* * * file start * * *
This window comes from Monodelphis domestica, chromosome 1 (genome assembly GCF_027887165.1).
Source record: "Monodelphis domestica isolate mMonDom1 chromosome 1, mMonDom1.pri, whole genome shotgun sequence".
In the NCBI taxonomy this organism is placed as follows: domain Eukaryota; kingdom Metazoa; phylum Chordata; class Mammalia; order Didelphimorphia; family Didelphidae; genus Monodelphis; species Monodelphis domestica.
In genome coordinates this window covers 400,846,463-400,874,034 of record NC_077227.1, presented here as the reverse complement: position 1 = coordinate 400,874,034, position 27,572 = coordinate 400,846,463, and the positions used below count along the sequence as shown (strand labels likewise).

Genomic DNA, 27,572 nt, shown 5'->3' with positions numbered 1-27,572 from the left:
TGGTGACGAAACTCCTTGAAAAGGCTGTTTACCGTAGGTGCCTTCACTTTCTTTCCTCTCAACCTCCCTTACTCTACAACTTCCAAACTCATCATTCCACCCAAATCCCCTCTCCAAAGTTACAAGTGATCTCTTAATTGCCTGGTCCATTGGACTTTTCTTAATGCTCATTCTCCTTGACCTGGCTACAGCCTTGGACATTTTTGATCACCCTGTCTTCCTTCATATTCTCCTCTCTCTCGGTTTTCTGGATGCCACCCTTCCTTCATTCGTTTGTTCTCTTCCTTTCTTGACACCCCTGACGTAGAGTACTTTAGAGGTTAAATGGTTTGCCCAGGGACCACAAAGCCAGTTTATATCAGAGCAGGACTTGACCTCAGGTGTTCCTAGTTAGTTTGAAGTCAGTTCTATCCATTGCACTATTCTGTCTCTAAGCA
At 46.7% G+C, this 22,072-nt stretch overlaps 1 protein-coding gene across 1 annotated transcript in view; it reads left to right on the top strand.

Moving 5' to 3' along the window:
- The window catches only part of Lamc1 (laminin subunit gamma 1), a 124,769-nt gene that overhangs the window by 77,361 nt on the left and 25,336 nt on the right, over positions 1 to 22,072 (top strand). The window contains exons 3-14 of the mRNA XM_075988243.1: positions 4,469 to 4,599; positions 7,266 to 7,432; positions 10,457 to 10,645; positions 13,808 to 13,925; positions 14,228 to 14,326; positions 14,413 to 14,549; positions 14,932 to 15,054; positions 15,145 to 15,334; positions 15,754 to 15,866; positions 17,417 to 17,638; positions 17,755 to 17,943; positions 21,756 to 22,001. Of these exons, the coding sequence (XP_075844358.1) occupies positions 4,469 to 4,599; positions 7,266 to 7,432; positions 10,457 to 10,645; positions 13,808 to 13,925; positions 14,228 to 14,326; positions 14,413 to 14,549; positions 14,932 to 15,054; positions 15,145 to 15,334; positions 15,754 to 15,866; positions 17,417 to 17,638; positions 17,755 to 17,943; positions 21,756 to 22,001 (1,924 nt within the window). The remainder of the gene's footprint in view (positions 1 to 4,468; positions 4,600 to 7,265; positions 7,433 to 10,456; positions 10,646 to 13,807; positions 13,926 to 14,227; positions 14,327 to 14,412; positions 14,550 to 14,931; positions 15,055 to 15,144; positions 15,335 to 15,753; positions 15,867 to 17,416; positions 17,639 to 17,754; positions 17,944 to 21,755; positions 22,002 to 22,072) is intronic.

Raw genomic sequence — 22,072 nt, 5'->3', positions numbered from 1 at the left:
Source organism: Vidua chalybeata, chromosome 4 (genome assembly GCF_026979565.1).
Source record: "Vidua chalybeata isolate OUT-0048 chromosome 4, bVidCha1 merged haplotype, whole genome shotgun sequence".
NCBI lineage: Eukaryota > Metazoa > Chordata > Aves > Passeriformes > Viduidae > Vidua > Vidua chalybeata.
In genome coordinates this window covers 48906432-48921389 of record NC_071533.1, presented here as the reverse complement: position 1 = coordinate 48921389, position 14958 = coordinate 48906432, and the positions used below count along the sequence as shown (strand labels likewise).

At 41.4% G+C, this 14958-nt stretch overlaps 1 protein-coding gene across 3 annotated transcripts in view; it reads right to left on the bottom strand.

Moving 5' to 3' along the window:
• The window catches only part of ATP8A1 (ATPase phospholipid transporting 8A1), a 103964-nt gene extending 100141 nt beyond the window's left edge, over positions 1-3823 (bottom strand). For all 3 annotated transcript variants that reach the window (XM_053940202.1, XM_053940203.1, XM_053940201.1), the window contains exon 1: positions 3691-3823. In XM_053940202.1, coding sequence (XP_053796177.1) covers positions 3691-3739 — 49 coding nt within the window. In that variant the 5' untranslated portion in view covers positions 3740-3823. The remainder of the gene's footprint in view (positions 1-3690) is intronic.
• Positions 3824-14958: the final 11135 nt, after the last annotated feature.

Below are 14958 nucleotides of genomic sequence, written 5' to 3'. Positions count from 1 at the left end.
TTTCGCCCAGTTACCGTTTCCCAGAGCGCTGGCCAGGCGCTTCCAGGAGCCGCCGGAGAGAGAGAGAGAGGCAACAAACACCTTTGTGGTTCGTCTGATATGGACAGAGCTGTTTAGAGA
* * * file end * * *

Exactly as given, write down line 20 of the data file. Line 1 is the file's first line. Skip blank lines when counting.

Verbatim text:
TTTCGCCCAGTTACCGTTTCCCAGAGCGCTGGCCAGGCGCTTCCAGGAGCCGCCGGAGAGAGAGAGAGAGGCAACAAACACCTTTGTGGTTCGTCTGATATGGACAGAGCTGTTTAGAGA